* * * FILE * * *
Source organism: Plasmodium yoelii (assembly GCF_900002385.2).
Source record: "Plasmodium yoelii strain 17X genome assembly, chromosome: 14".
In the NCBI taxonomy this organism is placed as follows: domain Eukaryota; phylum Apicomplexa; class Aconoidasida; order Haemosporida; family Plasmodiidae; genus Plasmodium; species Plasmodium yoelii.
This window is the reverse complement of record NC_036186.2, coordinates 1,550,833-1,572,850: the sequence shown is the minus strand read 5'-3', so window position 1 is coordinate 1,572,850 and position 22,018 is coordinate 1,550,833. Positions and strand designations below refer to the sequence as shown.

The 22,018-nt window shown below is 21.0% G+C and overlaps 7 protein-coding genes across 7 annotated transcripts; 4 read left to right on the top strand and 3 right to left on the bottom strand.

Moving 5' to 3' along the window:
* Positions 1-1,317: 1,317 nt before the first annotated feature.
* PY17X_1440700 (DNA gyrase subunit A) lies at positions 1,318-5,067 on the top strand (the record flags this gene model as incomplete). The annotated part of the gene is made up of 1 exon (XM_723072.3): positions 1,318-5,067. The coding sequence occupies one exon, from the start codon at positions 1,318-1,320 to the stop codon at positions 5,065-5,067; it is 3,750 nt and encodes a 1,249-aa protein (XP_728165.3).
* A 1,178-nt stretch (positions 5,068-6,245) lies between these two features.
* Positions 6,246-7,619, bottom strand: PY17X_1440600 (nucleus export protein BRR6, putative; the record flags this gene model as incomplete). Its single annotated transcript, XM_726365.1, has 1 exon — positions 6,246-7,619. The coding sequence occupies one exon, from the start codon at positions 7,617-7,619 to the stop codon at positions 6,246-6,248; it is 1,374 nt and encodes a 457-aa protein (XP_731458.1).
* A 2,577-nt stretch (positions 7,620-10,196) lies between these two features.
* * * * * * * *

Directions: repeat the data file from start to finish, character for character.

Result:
Source organism: Plasmodium yoelii (assembly GCF_900002385.2).
Source record: "Plasmodium yoelii strain 17X genome assembly, chromosome: 14".
In the NCBI taxonomy this organism is placed as follows: domain Eukaryota; phylum Apicomplexa; class Aconoidasida; order Haemosporida; family Plasmodiidae; genus Plasmodium; species Plasmodium yoelii.
This window is the reverse complement of record NC_036186.2, coordinates 1,550,833-1,572,850: the sequence shown is the minus strand read 5'-3', so window position 1 is coordinate 1,572,850 and position 22,018 is coordinate 1,550,833. Positions and strand designations below refer to the sequence as shown.

The 22,018-nt window shown below is 21.0% G+C and overlaps 7 protein-coding genes across 7 annotated transcripts; 4 read left to right on the top strand and 3 right to left on the bottom strand.

Moving 5' to 3' along the window:
* Positions 1-1,317: 1,317 nt before the first annotated feature.
* PY17X_1440700 (DNA gyrase subunit A) lies at positions 1,318-5,067 on the top strand (the record flags this gene model as incomplete). The annotated part of the gene is made up of 1 exon (XM_723072.3): positions 1,318-5,067. The coding sequence occupies one exon, from the start codon at positions 1,318-1,320 to the stop codon at positions 5,065-5,067; it is 3,750 nt and encodes a 1,249-aa protein (XP_728165.3).
* A 1,178-nt stretch (positions 5,068-6,245) lies between these two features.
* Positions 6,246-7,619, bottom strand: PY17X_1440600 (nucleus export protein BRR6, putative; the record flags this gene model as incomplete). Its single annotated transcript, XM_726365.1, has 1 exon — positions 6,246-7,619. The coding sequence occupies one exon, from the start codon at positions 7,617-7,619 to the stop codon at positions 6,246-6,248; it is 1,374 nt and encodes a 457-aa protein (XP_731458.1).
* A 2,577-nt stretch (positions 7,620-10,196) lies between these two features.